Derik Badman's Journal

2020-08-18 08:13

Read an entertaining novella by Lois McMaster Bujold last night called Penric's Demon. It's a medieval style fantasy about a youngest son of a small noble who is accidentally (or fated depending) possessed by a demon. The world of the fantasy treats demon possession as a kind of cross between what one would first think of given such a term and something like the Trill in Star Trek, an entity that carries across knowledge and abilities from one host to the next. It's an interesting enough concept in a story that is light without being silly. McMaster Bujold is clearly a skillful plotter and writer, not particularly stylistically unusual, but also not prone to over description, excess (or maybe any) neologisms, or any of the things that often annoy me in fantasy novels. I've not read any of her work before, though I've certainly heard the name over the years, but I will be looking up more of this series (there are 7 or 8 novellas about these characters) as it was a quick enjoyable read.

On the other hand, I didn't even get through the first chapter of Gentlemen of the Road by Michael Chabon (another libary book), which I read a positive review of in one of the RPG blogs I read. Chabon writes with an excessive number of phrases and descriptions in way that I found completely and utterly annoying, something like: "Looking back slowly at his hat, black with a wide brim that, before it had been forcable removed by the knife thrown across the room, shadowed his face almost completely, the man stood unfurling all four of his sticklike limbs to stand like a stork on thin legs, dressed all in clothes of black silk that stood out more than not in the caravan of brightly colored travellers who were now watching the unfolding drama to see if they might expect some form of violence that would lead to the man's death as a result of the insult that was so recently hurled at the large African who had gone back to his bowl of chickpeas stewed in tomato and okra which he ate slowly with a wide wooden spoon that he must have brought with him from some far-off land he visited in his travels because that was not at all the type of spoon that was given out at the caravan's dining tent from which the bowl of stew had not 15 minutes earlier been carried." That's parody, but pretty much how it read to me.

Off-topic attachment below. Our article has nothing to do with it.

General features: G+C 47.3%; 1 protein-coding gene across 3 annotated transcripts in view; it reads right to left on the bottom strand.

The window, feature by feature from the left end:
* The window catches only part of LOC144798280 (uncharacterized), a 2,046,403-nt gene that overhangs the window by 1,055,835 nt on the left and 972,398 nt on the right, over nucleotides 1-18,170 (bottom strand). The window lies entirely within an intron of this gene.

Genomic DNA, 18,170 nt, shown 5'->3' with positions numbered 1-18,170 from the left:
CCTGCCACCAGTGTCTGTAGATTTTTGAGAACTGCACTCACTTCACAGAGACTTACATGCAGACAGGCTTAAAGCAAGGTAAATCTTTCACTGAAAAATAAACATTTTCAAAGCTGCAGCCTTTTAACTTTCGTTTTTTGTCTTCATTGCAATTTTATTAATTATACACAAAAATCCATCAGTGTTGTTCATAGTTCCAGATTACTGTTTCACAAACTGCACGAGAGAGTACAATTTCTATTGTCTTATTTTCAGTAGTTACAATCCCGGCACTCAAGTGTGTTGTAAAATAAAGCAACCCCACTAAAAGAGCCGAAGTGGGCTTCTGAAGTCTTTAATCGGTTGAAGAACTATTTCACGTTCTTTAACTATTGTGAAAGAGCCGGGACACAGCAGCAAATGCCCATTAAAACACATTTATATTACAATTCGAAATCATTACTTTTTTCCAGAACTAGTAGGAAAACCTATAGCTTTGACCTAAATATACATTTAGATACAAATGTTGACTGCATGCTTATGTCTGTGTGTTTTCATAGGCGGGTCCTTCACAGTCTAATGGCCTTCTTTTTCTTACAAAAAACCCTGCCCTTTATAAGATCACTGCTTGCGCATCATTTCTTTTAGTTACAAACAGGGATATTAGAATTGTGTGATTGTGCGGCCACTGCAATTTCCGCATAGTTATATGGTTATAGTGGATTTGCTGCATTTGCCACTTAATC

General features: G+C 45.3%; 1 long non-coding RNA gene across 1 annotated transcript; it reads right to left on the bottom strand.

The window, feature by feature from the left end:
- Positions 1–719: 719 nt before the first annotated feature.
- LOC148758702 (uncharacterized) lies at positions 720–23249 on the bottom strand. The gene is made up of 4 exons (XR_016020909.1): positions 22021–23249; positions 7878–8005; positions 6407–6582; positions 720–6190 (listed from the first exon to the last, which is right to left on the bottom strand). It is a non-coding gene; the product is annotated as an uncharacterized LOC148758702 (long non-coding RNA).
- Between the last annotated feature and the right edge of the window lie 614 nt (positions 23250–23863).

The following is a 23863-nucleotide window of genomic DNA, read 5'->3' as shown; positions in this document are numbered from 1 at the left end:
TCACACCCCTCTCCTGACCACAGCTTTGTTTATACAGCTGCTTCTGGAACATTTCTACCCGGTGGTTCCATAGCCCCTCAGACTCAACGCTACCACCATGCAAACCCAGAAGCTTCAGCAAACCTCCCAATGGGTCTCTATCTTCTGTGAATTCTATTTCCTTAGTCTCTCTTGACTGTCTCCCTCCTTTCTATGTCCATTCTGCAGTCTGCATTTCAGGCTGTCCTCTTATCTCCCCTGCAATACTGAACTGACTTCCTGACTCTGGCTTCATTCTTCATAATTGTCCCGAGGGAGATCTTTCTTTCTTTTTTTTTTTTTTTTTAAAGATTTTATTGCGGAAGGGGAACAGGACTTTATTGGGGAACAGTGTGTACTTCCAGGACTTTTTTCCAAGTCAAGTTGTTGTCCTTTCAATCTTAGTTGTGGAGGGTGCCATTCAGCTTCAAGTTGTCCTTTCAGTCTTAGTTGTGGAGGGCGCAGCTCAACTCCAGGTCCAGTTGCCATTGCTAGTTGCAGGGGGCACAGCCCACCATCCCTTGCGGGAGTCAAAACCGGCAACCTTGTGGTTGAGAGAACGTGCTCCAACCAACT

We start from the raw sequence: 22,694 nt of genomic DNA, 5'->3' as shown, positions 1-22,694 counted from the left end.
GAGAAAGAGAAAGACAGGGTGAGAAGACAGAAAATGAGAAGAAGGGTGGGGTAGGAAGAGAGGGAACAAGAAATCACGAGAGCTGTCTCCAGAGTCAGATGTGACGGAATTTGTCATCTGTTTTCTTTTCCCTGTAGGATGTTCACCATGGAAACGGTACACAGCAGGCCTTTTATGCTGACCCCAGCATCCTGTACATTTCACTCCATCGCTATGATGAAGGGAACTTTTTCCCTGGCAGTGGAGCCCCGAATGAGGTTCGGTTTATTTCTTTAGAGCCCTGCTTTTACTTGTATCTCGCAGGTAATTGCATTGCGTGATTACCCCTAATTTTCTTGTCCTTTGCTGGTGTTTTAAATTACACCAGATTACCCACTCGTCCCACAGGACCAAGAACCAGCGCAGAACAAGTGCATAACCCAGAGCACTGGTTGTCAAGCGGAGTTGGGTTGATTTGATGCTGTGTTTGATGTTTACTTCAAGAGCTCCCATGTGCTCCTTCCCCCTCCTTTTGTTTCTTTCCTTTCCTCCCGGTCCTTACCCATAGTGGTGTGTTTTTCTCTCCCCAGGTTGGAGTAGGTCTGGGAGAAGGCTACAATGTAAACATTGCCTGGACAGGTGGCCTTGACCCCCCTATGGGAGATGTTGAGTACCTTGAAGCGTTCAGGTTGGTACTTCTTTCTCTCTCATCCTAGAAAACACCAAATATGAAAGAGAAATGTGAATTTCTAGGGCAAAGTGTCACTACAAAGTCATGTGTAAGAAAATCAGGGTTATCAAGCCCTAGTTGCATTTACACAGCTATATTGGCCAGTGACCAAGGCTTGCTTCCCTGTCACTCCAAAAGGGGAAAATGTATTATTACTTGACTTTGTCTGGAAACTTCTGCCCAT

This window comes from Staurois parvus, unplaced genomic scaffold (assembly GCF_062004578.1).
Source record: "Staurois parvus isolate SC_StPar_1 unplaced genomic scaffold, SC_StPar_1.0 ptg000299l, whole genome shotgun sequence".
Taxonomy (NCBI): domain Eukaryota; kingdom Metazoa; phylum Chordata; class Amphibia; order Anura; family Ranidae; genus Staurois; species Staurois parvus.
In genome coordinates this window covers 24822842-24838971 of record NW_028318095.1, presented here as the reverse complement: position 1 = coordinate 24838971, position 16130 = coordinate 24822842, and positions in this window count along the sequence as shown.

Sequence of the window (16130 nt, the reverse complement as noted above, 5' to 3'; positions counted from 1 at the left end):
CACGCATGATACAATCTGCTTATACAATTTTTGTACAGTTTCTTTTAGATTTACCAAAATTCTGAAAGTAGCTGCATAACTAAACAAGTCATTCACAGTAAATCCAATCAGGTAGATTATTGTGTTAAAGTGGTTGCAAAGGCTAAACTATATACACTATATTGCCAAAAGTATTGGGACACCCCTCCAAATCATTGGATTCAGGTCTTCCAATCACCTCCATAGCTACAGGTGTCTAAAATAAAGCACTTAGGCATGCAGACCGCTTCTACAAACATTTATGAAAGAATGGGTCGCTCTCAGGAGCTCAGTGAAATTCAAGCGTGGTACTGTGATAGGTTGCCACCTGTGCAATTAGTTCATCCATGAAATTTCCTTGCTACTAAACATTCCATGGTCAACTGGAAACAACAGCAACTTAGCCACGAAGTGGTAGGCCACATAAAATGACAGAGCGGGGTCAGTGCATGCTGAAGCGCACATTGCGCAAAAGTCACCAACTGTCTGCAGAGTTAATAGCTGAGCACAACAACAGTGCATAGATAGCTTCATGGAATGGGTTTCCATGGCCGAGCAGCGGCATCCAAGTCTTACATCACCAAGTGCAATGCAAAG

On a whim, looking for something to look at over breakfast, I watched The Beastmaster the past couple days. Somehow I never saw that... classic... of 80s sword and sorcery. It is about what you expect from such a movie, though in many ways at least a bit more logically plotted than some. Limitations in special effects and fight scenes make it often pretty silly looking, though I couldn't help but be impressed by the use of trained ferrets in the movie, can't say I've ever seen that before. Surely a movie that plays better in the nostalgic tv of the mind for someone who watched it as a child.